The police entered the Temple Mount following the attack and closed off all the entrances and exits to the compound in order to locate the perpetrators, which led to violent clashes between the worshippers and Israeli security services. Three Palestinian suspects were then detained.
The commander of the Jerusalem district, Major General Doron Yedid, arrived at the scene shortly after and ordered for the compound to remain closed in order to inspect the area for other explosive devices that might be left behind by the attackers.
Palestinian President Mahmoud Abbas condemned in an official statement what he described as “Israeli escalation” following the clashes, and warned of “grave consequences.”
"We call on the international community to intervene urgently in order to prevent the escalation … we are holding urgent talks with all relevant parties, particularly with Jordan, in order to put pressure on Israeli government to put a stop to this dangerous escalation," the statement issued by Abbas’s office said.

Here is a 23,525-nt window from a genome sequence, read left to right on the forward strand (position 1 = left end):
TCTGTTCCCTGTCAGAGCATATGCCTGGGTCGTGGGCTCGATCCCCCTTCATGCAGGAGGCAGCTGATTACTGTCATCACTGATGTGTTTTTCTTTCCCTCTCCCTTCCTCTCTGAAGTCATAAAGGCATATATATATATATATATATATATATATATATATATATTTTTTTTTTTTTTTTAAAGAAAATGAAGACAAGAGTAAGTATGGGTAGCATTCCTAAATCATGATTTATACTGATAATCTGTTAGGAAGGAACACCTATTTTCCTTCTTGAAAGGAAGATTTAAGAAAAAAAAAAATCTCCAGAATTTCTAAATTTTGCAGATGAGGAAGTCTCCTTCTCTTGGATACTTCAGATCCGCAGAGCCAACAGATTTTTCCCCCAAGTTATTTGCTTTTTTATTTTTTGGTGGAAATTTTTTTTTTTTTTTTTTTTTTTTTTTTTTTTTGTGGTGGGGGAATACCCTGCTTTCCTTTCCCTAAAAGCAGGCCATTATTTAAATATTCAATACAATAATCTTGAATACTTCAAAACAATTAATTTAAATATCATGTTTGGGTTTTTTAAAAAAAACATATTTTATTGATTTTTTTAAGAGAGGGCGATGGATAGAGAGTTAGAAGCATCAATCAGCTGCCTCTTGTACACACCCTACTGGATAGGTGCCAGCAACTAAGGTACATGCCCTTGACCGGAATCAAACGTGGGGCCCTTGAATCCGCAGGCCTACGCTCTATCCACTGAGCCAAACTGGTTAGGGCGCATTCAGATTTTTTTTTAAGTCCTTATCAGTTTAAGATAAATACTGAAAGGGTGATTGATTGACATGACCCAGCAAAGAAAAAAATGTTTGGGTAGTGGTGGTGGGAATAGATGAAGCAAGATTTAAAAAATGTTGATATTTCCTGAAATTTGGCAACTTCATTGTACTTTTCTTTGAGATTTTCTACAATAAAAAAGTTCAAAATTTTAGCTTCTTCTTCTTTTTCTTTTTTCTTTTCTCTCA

Tensions at the holy site have been at the all-time high in recent weeks after Waqf—the Islamic trust tasked with maintaining the Muslim structures at the Temple Mount—opened the gates leading to one of the small compounds in the eastern part of the Mount, which has remained sealed off for years.
In addition, the Israeli military said its troops shot dead a Palestinian man earlier on Tuesday, after he lunged toward them with a kitchen knife near a military post in Hebron in an attempted stabbing attack.
Associated Press contributed to this report